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The US federal census is the foundation of genealogical research. It’s usually the first record type you examine when beginning your family history search, and continues to be a touchstone as your research progresses.
Beginning with the first census of 1790 and continuing every 10 years (the most recent available is the 1940 census), the government created a snapshot of America on each census day. Uncle Sam not only counted the population, but gathered valuable information for historians and genealogists—names, ages, place of birth, relationships to others, migration patterns, immigration data, citizenship status, ethnic origins, military service and value of real estate or personal property.
Getting Started in the Census
You begin census research with yourself—if you were born on or before April 1, 1940. If you were born after April 1, 1940, begin with your parents or grandparents—whoever may have been living in 1940.
Your strategy for all census research should be to begin with the most current census record available for your research subject. For example, if the person you’re studying died in 1902, begin with the 1900 census. It’s tempting to look for the person listed as a child first, but researching backward one census at a time is more logical and successful for leap-frogging.
Each enumeration varied in length and content, so the information you’ll find about your ancestors will vary. With each succeeding census, the government added questions to predict the nation’s needs in education, retirement, housing and health care. Even the 1790 census, with the least amount of information, provided statistics on future military capabilities.
Here’s a quick look at how census content developed over the years:
- From 1790 through 1840, only heads of household were named and all other family members and slaves were listed statistically. Some early Spanish and British colonial censuses do name every member of the household—even slaves.
- Beginning in 1850, each household member was named with accompanying data, except slaves.
- The place of birth (state or country) of each person was first reported in 1850; this continued through 1930.
- The 1880 census was the first to identify each person’s relationship to the head of a household.
- Only the 1900 and 1920 census schedules have a Soundex index by sound of surname rather than alphabetical, which helps find names you’d miss because of misspellings.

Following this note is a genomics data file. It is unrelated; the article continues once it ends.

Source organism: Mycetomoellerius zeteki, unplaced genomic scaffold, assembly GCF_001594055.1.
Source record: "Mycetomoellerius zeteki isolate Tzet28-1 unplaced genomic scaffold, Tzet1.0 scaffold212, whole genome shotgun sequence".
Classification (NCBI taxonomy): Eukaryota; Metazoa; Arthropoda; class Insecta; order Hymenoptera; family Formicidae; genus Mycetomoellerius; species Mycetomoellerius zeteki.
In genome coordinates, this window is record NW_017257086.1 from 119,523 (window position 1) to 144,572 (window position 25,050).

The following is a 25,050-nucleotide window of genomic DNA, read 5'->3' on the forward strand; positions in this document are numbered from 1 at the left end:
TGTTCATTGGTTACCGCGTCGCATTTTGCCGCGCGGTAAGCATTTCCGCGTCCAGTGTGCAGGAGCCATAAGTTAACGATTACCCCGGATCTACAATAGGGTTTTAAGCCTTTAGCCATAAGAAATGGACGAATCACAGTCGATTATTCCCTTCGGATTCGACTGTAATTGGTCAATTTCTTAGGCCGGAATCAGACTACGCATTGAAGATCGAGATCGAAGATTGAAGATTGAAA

- The year of immigration to United States is reported in the 1900 through 1930 census schedules.
Whether you want an in-depth overview of all the information that each census holds, are curious about special censuses or would like a state-by-state census chart, our free ebook Find Your Ancestors in US Census Records is here to help.
What’s inside the Find Your Ancestors in US Census Records ebook?
Get your copy of Find Your Ancestors in US Census Records for tricks, hints and hacks to unlock new federal and state census discoveries. This free ebook contains five helpful guides for leveraging the US census in your genealogy.
Guide #1: Getting More from the Census
Wouldn’t it be terrific if we could read between those handwritten lines in census records in order to answer our nagging family history questions? Learn how the US census can be your starting gate to discovering genealogy clues in other records with the four strategies outlined in this article.
Guide #2: Workbook: The US Census
Censuses are so data-rich that they’re among the first places you should look for your family history—and you should keep coming back to them. It’s difficult to absorb everything on the first pass. Revisit your ancestors in censuses to find clues you missed, interpret new finds or confirm you’re on the right track. We’ll show you what’s in census records, how to find your ancestors’ records, and how to extract every possible clue.
Guide #3: Master the Census
Genealogists have a love-hate relationship with the US census. Yes, we love the reams of data those 10-years population tabulations created, but we loath the inscrutably handwritten enumeration sheets. Between census appearances, ancestors often seem to switch not just residences but birth dates, too. Names can be indecipherable or all too common (is that your James Smith or somebody else’s?). Worst, in some head counts, your ancestors simply refuse to be found at all. But with a few insider tips and tricks, you can not only find your ancestors in Uncle Sam’s enumerations, but also tease out hidden information about their lives. Try these six strategies for reading between the lines of the census.
Guide #4: Special Censuses
Sometimes you need a little extra help—a pep talk, a confidence booster, a loan, an aspirin—to deal with life’s challenges. That’s true, too, of genealogy research. When leads dry up and ancestors refuse to be found, a new resource can restore the glimmer of hope that keeps you scrolling microfilm and searching the Internet. Nine lesser-known, under-used special censuses may be just the extra help you need to fill in blanks on your family tree.
Guide #5: State-by-State Census Chart
Not every state started taking part in the federal census at the same time. Because states were incorporated into the United States at different times throughout history, the year of first federal census enumeration can vary from 1790 all the way up to 1900 (Alaska and Hawaii). In addition, there are numerous colonial, territorial and state censuses that can be beneficial to your genealogy research. In this chart, we outline what censuses are available for every state in the Union.